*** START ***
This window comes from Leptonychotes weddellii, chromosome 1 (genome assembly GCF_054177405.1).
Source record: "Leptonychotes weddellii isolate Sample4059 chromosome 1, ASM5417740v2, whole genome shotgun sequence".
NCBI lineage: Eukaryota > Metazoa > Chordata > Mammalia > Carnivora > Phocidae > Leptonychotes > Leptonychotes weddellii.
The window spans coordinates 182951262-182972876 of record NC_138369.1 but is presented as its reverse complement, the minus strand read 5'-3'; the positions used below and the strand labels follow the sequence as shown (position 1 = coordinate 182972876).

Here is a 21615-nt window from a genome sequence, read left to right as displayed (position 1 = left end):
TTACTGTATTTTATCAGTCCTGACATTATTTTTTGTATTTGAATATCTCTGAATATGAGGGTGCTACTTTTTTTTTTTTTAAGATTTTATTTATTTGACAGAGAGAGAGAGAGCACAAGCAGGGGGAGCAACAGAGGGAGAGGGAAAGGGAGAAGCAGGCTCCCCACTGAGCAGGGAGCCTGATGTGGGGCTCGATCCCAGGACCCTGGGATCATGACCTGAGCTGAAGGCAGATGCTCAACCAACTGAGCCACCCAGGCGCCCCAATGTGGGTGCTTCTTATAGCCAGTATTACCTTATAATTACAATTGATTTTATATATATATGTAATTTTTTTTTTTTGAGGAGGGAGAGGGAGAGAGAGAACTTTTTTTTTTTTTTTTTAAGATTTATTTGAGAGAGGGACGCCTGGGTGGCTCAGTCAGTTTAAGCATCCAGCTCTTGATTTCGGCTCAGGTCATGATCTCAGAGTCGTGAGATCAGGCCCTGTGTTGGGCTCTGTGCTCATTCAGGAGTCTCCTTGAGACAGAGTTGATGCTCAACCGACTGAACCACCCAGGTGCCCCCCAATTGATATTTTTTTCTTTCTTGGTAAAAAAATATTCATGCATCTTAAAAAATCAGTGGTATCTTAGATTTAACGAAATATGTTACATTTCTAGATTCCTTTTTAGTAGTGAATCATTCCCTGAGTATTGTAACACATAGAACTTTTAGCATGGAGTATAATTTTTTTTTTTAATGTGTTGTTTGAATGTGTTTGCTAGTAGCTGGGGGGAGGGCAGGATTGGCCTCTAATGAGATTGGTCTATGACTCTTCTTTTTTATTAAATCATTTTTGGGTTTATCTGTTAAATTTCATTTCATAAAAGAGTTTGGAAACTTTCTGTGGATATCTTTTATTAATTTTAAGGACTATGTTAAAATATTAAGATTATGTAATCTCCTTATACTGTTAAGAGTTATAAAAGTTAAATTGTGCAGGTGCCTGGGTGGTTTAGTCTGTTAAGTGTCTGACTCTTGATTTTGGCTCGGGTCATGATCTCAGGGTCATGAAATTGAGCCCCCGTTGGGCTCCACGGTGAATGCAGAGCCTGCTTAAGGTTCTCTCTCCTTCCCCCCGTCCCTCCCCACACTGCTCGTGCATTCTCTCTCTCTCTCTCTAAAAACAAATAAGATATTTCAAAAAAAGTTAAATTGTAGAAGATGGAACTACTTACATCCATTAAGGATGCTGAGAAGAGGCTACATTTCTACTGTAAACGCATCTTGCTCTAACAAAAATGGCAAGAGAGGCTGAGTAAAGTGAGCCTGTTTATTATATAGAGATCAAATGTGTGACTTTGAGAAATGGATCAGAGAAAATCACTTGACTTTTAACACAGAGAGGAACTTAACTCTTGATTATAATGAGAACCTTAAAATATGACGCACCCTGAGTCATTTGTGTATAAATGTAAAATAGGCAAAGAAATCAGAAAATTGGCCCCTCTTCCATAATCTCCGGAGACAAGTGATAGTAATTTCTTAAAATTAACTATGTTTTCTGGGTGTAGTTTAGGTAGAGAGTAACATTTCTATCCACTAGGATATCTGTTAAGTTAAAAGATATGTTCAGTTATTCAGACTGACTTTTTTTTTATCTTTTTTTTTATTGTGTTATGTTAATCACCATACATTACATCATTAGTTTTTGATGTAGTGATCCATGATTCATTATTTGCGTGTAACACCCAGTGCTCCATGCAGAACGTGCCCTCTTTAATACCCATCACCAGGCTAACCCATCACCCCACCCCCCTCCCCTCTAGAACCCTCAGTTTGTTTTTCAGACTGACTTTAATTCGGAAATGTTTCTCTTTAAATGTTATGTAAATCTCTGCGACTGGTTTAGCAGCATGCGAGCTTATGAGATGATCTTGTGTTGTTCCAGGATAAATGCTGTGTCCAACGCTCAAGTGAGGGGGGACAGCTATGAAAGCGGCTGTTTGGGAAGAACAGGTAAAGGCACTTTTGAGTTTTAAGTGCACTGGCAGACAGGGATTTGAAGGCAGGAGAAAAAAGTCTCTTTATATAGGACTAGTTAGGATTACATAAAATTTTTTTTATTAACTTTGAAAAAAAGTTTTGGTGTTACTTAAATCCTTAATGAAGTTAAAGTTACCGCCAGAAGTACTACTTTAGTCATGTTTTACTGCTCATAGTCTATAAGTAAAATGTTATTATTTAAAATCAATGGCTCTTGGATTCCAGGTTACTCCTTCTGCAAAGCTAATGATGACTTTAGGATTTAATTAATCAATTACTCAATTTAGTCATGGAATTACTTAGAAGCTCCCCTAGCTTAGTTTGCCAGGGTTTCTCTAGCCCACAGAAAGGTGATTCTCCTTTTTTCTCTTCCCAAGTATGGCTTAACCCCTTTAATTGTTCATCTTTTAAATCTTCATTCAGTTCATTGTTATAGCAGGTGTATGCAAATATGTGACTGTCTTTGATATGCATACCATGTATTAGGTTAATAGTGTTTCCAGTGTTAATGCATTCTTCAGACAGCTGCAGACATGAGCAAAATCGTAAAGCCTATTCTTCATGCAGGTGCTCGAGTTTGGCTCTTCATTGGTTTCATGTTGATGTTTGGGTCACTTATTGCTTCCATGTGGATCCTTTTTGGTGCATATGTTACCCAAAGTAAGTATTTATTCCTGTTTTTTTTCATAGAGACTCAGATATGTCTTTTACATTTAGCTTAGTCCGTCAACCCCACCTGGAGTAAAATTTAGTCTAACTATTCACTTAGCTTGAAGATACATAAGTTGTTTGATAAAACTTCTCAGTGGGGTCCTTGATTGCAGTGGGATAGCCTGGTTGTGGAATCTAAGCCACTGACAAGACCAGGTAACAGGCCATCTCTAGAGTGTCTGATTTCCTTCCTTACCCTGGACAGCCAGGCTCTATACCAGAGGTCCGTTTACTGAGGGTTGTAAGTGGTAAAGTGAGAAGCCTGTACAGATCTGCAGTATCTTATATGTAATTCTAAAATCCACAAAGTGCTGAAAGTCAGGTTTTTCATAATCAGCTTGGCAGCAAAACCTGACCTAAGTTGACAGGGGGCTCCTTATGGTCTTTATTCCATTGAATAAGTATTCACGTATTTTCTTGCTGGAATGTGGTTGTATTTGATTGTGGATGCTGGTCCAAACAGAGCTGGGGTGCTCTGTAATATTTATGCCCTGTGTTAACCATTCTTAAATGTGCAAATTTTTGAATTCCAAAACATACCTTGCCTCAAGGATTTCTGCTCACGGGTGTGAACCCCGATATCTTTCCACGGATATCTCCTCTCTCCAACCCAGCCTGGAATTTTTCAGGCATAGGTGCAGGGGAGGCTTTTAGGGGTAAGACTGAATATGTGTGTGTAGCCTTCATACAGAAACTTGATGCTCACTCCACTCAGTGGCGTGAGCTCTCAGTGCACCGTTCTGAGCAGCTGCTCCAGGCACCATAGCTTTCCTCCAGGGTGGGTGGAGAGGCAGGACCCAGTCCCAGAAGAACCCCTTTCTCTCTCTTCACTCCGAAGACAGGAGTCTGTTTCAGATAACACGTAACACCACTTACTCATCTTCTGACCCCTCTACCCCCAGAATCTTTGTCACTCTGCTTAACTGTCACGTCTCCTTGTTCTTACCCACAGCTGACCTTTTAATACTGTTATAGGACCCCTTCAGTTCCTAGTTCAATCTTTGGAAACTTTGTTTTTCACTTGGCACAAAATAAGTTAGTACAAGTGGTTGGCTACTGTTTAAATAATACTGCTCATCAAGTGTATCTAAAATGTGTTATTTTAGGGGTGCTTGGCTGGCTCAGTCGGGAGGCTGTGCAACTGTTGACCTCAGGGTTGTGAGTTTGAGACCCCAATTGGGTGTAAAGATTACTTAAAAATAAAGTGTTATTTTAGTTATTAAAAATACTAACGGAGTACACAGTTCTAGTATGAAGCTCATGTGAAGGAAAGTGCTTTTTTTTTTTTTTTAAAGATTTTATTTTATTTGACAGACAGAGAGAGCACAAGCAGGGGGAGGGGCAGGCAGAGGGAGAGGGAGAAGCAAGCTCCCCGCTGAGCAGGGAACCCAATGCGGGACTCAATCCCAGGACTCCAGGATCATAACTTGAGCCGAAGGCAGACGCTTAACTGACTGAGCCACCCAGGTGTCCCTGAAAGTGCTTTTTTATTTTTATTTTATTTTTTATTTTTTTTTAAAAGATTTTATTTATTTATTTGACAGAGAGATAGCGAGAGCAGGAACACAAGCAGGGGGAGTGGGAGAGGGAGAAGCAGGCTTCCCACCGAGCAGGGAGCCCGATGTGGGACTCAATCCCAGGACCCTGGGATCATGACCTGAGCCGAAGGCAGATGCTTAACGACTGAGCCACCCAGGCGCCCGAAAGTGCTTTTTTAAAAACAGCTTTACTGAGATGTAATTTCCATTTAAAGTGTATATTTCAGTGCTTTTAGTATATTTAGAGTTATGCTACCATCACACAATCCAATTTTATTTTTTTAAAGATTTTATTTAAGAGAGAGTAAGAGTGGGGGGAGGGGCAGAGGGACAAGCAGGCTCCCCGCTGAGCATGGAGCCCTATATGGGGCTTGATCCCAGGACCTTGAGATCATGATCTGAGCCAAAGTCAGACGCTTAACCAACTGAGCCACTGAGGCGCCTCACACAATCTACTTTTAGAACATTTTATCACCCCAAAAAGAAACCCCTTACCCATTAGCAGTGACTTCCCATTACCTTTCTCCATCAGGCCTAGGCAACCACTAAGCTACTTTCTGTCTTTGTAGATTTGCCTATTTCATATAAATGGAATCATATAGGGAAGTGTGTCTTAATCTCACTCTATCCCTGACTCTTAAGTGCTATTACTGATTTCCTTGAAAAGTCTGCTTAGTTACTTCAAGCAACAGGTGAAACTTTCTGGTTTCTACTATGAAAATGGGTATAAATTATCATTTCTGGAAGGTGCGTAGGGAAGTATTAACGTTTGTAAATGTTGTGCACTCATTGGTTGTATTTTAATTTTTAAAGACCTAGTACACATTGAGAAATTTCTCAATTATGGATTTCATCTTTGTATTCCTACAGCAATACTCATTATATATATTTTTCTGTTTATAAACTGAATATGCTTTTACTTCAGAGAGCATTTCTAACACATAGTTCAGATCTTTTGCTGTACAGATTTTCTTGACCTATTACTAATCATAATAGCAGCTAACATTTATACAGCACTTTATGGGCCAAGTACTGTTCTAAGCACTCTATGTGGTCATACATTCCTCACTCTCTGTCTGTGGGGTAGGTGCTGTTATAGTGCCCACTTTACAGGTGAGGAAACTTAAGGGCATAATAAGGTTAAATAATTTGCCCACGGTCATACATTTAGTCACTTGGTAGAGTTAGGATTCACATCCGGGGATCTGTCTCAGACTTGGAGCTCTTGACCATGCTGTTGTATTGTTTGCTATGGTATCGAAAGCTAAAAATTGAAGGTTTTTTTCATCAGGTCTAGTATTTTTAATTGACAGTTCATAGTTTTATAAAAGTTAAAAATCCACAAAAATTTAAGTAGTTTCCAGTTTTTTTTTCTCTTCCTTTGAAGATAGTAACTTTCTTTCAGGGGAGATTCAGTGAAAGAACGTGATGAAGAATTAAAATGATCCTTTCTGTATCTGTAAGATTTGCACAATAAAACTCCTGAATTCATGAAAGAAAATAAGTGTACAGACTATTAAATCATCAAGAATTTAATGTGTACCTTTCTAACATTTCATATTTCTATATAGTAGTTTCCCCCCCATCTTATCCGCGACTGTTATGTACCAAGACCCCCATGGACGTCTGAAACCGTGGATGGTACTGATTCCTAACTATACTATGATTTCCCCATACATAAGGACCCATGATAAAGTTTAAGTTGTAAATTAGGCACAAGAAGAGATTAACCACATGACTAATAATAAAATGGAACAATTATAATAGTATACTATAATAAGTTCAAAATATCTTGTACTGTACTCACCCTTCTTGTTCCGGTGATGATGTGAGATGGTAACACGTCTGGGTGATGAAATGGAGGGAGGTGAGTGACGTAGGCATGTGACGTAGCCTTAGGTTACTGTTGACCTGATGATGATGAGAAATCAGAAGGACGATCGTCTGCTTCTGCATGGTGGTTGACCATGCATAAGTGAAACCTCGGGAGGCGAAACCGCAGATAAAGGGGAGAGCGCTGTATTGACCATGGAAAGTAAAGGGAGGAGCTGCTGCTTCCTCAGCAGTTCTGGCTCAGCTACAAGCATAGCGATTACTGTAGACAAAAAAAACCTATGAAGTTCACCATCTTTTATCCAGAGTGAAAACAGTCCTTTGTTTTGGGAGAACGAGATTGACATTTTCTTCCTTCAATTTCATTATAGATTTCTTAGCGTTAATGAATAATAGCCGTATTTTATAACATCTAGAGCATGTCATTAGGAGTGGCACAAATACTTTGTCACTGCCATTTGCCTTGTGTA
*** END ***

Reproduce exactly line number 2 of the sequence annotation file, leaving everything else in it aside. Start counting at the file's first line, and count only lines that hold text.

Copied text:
Source record: "Leptonychotes weddellii isolate Sample4059 chromosome 1, ASM5417740v2, whole genome shotgun sequence".